According to study authors, Drs. David Holladay, W. Hamilton Williams,
 Asad A. Sheikh, Clinton Holladay, James B. Benton, Frederick Schnell, Philip
 Shrake, Leela Maxa and Frank Critz, all of RCOG, the local recurrence rate was
 4 percent at five years and 8 percent at ten years. The research conducted at
 RCOG documents the effectiveness of BCT outside the clinical trial and
 academic institution setting.
     The second study presented at the same European conference examined 110
 women diagnosed with ductal carcinoma-in-situ, a pre-malignant condition
 which, if left untreated, could progress to invasive cancer.  These women also
 were treated with lumpectomy and radiation therapy over a 14-year period.  The
 average age of women in this study was 59 years.
     Authors of the second study, Drs. W. Hamilton Williams, David Holladay,
 Frank Critz, Asad A. Sheikh and Clinton Holladay, indicate that the breast
 cancer recurrence rate was 2 percent at five years and 10 percent at ten
 years.
     "The low recurrence rates in these studies document that with careful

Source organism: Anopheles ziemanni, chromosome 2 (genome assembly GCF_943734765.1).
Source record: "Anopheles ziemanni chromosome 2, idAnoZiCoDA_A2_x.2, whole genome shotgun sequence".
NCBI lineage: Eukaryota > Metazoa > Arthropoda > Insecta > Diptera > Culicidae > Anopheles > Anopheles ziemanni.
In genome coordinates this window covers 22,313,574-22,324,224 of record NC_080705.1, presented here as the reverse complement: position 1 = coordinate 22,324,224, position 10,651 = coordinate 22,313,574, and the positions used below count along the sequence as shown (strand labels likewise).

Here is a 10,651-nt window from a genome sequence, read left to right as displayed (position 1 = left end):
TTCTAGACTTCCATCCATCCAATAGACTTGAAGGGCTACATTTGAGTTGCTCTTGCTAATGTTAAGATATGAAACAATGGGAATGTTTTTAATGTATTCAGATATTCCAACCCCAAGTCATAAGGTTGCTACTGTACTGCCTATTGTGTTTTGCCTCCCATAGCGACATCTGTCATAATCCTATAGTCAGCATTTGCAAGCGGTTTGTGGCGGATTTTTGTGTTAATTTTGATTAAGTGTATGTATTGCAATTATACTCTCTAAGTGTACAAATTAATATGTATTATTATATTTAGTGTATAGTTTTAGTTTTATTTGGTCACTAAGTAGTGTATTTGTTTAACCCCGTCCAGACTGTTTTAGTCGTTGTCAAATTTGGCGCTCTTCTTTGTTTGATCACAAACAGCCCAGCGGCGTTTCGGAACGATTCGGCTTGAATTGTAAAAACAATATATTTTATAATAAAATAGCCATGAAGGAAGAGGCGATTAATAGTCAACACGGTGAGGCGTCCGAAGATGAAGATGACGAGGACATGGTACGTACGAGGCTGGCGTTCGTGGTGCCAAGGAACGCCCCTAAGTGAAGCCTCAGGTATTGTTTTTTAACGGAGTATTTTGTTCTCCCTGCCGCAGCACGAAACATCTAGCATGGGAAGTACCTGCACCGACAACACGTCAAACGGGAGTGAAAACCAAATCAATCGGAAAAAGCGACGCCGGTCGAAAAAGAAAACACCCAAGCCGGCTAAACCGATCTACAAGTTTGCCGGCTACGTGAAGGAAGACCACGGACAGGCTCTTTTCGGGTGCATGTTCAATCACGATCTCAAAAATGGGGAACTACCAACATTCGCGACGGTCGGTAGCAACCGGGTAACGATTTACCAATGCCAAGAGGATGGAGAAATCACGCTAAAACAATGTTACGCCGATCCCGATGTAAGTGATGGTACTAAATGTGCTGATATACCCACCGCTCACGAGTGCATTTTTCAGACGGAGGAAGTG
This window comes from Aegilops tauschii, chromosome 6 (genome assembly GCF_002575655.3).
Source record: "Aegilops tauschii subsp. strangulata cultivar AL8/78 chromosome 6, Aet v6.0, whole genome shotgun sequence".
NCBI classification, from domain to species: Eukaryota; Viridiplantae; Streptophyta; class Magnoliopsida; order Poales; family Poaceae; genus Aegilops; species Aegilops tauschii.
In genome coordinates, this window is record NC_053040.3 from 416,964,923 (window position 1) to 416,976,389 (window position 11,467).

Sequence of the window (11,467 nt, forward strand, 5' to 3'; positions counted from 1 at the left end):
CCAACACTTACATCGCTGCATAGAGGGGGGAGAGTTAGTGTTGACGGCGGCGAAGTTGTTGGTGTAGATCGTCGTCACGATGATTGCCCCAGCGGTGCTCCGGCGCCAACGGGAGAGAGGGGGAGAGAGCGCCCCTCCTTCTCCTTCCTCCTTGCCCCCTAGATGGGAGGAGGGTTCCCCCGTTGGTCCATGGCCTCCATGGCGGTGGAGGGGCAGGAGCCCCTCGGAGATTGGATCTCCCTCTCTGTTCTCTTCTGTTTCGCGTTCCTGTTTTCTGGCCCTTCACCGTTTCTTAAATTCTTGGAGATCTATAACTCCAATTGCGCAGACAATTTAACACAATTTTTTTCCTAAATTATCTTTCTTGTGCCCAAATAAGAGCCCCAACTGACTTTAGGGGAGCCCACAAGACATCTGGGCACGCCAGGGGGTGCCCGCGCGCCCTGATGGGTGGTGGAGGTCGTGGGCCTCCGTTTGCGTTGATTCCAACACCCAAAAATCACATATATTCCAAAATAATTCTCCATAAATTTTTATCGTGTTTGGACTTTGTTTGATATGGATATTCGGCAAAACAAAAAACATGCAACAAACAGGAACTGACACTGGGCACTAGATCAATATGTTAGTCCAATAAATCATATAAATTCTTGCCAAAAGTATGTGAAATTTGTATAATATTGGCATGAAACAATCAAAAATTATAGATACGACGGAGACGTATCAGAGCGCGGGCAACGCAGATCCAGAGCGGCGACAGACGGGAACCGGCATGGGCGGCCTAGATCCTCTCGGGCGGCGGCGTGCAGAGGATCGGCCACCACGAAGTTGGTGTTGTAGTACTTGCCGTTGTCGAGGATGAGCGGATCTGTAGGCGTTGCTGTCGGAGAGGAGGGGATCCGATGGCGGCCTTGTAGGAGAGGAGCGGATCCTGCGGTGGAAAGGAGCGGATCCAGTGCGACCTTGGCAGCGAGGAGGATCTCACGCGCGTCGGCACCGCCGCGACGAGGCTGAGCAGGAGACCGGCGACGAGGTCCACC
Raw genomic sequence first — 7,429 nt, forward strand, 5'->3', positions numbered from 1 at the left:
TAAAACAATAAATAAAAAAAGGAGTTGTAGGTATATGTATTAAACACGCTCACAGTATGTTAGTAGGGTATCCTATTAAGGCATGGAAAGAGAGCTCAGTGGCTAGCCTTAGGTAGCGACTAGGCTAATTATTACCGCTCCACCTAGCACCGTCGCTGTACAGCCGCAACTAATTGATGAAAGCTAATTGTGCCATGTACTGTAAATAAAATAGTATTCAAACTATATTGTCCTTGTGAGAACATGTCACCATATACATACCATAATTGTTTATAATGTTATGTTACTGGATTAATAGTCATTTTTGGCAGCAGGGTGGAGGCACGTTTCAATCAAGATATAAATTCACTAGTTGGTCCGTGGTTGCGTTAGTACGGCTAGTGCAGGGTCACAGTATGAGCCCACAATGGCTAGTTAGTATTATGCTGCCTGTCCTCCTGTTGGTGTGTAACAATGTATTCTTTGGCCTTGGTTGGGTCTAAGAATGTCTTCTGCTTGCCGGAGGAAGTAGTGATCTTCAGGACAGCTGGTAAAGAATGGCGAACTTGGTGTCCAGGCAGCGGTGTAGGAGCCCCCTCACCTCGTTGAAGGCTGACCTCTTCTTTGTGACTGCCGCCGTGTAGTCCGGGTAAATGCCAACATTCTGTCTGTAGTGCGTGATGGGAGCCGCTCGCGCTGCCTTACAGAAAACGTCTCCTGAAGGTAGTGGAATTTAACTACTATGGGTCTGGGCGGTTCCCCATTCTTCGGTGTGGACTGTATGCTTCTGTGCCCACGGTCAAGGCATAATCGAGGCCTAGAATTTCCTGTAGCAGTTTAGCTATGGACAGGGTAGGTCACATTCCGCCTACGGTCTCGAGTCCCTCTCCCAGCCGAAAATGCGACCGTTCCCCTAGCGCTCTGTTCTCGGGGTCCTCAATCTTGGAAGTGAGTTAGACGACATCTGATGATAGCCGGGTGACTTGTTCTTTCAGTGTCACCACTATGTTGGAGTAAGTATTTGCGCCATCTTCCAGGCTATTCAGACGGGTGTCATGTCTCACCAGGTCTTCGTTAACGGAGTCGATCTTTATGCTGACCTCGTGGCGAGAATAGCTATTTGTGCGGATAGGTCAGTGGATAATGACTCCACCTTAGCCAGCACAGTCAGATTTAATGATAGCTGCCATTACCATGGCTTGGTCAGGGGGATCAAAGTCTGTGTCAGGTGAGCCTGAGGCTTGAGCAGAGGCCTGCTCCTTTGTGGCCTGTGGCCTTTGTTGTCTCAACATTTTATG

quality control, excellent results, equivalent to national series, can be
 achieved in the community setting," states Dr. Williams.
     "Many safeguards exist in the clinical trial environment to ensure the
 quality of treatment; however, in the community, that quality control is up to
 the physician," adds Dr. Holladay.  "We believe our evaluation and reporting
 of the outcome of breast conservation in this setting is important to show
 that these techniques provide women with similar control rates as documented
 in published clinical trials.  And, we are pleased with how many women have
 been able to keep their breasts after such a serious illness."
     RCOG is the largest radiotherapy treatment group in Georgia and is the
 only Center of Excellence for Radiotherapy of Prostate Cancer in the Southeast
 having treated more than 4,000 men with prostate cancer over the past 20
 years.  The center, directed by Dr. Frank Critz, is recognized for its use of
 a special prostate cancer treatment called ProstRcision(TM), which uses a
 combined two-step radiation seed therapy to eradicate the cancer.  In addition
 to breast and prostate cancer, the center treats patients with lung, colon,
 brain and other cancers.
 
 SOURCE  Radiotherapy Clinics of Georgia